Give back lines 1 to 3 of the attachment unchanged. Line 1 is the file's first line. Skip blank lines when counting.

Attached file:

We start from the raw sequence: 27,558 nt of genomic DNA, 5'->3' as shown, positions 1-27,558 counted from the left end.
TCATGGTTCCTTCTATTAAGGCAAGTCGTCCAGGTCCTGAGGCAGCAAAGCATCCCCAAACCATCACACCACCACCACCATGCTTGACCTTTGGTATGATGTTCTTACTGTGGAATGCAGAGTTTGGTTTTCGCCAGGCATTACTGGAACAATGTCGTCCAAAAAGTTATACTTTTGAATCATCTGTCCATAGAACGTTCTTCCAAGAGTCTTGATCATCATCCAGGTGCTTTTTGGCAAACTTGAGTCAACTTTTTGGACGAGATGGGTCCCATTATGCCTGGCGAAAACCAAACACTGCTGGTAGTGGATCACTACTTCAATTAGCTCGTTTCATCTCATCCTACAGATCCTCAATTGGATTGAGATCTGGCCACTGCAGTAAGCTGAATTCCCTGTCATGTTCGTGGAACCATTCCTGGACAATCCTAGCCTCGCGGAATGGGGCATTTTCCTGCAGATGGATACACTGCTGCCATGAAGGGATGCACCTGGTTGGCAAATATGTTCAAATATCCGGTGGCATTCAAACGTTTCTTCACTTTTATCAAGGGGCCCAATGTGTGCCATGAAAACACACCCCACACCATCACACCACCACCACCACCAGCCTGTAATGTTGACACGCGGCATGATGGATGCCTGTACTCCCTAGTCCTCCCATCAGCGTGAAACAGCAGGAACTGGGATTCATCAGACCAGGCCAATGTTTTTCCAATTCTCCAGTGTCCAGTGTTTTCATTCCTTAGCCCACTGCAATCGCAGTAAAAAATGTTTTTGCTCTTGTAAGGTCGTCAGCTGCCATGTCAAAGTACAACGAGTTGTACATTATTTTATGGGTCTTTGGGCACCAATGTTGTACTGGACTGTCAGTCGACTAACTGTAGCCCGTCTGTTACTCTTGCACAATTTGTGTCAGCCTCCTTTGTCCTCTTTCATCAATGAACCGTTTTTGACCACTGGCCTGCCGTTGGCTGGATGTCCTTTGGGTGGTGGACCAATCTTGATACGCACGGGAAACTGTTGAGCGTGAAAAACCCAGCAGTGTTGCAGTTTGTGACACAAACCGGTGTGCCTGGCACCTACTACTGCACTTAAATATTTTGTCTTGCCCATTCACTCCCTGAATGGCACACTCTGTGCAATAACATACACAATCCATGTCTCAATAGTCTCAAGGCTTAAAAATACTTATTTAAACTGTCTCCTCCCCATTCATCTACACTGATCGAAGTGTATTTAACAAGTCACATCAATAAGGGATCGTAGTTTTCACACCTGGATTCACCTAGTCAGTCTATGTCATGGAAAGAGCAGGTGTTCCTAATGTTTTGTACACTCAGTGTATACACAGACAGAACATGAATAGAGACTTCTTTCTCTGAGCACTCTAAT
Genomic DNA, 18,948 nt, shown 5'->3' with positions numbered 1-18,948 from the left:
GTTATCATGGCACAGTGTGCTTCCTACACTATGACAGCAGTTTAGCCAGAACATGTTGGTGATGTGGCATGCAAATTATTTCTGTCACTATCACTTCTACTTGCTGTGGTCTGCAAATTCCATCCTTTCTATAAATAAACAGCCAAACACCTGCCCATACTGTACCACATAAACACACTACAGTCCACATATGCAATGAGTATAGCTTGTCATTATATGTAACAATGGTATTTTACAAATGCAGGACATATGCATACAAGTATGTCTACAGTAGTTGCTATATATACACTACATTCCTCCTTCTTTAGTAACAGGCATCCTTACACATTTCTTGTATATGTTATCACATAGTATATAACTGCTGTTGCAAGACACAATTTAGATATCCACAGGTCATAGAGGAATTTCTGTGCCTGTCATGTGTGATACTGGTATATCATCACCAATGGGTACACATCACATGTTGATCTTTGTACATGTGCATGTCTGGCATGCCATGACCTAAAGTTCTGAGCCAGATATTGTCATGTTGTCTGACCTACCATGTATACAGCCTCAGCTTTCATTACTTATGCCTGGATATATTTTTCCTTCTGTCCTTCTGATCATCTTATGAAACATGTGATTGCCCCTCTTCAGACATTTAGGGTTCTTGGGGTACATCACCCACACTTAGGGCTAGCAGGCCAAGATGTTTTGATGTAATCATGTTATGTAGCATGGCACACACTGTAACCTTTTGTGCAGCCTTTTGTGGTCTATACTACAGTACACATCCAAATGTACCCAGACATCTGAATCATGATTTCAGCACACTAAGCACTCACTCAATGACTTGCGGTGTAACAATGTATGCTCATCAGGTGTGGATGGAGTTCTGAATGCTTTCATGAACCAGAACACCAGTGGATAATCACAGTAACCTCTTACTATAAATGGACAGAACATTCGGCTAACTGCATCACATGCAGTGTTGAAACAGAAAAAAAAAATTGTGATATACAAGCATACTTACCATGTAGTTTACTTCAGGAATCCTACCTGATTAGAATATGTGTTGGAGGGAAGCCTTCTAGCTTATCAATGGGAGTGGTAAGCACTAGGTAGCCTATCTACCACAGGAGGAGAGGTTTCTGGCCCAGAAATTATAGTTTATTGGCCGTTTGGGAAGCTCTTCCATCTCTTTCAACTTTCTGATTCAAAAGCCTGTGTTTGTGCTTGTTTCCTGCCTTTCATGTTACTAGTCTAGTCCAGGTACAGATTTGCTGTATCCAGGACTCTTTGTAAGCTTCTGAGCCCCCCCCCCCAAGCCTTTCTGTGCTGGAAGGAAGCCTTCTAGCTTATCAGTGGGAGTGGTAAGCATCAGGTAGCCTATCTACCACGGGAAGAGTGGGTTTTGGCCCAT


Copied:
We start from the raw sequence: 27,558 nt of genomic DNA, 5'->3' as shown, positions 1-27,558 counted from the left end.
TCATGGTTCCTTCTATTAAGGCAAGTCGTCCAGGTCCTGAGGCAGCAAAGCATCCCCAAACCATCACACCACCACCACCATGCTTGACCTTTGGTATGATGTTCTTACTGTGGAATGCAGAGTTTGGTTTTCGCCAGGCATTACTGGAACAATGTCGTCCAAAAAGTTATACTTTTGAATCATCTGTCCATAGAACGTTCTTCCAAGAGTCTTGATCATCATCCAGGTGCTTTTTGGCAAACTTGAGTCAACTTTTTGGACGAGATGGGTCCCATTATGCCTGGCGAAAACCAAACACTGCTGGTAGTGGATCACTACTTCAATTAGCTCGTTTCATCTCATCCTACAGATCCTCAATTGGATTGAGATCTGGCCACTGCAGTAAGCTGAATTCCCTGTCATGTTCGTGGAACCATTCCTGGACAATCCTAGCCTCGCGGAATGGGGCATTTTCCTGCAGATGGATACACTGCTGCCATGAAGGGATGCACCTGGTTGGCAAATATGTTCAAATATCCGGTGGCATTCAAACGTTTCTTCACTTTTATCAAGGGGCCCAATGTGTGCCATGAAAACACACCCCACACCATCACACCACCACCACCACCAGCCTGTAATGTTGACACGCGGCATGATGGATGCCTGTACTCCCTAGTCCTCCCATCAGCGTGAAACAGCAGGAACTGGGATTCATCAGACCAGGCCAATGTTTTTCCAATTCTCCAGTGTCCAGTGTTTTCATTCCTTAGCCCACTGCAATCGCAGTAAAAAATGTTTTTGCTCTTGTAAGGTCGTCAGCTGCCATGTCAAAGTACAACGAGTTGTACATTATTTTATGGGTCTTTGGGCACCAATGTTGTACTGGACTGTCAGTCGACTAACTGTAGCCCGTCTGTTACTCTTGCACAATTTGTGTCAGCCTCCTTTGTCCTCTTTCATCAATGAACCGTTTTTGACCACTGGCCTGCCGTTGGCTGGATGTCCTTTGGGTGGTGGACCAATCTTGATACGCACGGGAAACTGTTGAGCGTGAAAAACCCAGCAGTGTTGCAGTTTGTGACACAAACCGGTGTGCCTGGCACCTACTACTGCACTTAAATATTTTGTCTTGCCCATTCACTCCCTGAATGGCACACTCTGTGCAATAACATACACAATCCATGTCTCAATAGTCTCAAGGCTTAAAAATACTTATTTAAACTGTCTCCTCCCCATTCATCTACACTGATCGAAGTGTATTTAACAAGTCACATCAATAAGGGATCGTAGTTTTCACACCTGGATTCACCTAGTCAGTCTATGTCATGGAAAGAGCAGGTGTTCCTAATGTTTTGTACACTCAGTGTATACACAGACAGAACATGAATAGAGACTTCTTTCTCTGAGCACTCTAAT
Genomic DNA, 18,948 nt, shown 5'->3' with positions numbered 1-18,948 from the left: